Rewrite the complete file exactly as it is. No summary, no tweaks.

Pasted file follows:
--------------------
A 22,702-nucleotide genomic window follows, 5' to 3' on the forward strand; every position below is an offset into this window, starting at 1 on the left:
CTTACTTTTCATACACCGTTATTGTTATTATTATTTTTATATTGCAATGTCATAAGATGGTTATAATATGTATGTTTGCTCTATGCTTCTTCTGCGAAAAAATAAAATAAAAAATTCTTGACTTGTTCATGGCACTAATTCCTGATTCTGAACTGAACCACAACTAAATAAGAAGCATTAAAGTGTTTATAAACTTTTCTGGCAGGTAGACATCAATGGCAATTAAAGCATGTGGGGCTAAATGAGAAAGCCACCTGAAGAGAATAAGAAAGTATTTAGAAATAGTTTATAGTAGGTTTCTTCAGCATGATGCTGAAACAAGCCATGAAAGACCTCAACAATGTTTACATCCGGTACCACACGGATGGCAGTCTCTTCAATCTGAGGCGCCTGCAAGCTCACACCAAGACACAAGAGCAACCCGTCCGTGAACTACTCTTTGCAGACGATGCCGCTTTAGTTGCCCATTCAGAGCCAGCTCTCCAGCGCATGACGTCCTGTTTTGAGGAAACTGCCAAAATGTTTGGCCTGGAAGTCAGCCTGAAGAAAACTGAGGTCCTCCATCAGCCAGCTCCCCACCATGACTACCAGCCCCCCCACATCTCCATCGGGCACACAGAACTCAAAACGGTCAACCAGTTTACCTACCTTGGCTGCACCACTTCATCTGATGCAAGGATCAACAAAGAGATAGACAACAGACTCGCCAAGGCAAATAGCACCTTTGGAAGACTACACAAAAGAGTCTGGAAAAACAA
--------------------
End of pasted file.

A 22,702-nucleotide genomic window follows, 5' to 3' on the forward strand; every position below is an offset into this window, starting at 1 on the left:
CTTACTTTTCATACACCGTTATTGTTATTATTATTTTTATATTGCAATGTCATAAGATGGTTATAATATGTATGTTTGCTCTATGCTTCTTCTGCGAAAAAATAAAATAAAAAATTCTTGACTTGTTCATGGCACTAATTCCTGATTCTGAACTGAACCACAACTAAATAAGAAGCATTAAAGTGTTTATAAACTTTTCTGGCAGGTAGACATCAATGGCAATTAAAGCATGTGGGGCTAAATGAGAAAGCCACCTGAAGAGAATAAGAAAGTATTTAGAAATAGTTTATAGTAGGTTTCTTCAGCATGATGCTGAAACAAGCCATGAAAGACCTCAACAATGTTTACATCCGGTACCACACGGATGGCAGTCTCTTCAATCTGAGGCGCCTGCAAGCTCACACCAAGACACAAGAGCAACCCGTCCGTGAACTACTCTTTGCAGACGATGCCGCTTTAGTTGCCCATTCAGAGCCAGCTCTCCAGCGCATGACGTCCTGTTTTGAGGAAACTGCCAAAATGTTTGGCCTGGAAGTCAGCCTGAAGAAAACTGAGGTCCTCCATCAGCCAGCTCCCCACCATGACTACCAGCCCCCCCACATCTCCATCGGGCACACAGAACTCAAAACGGTCAACCAGTTTACCTACCTTGGCTGCACCACTTCATCTGATGCAAGGATCAACAAAGAGATAGACAACAGACTCGCCAAGGCAAATAGCACCTTTGGAAGACTACACAAAAGAGTCTGGAAAAACAA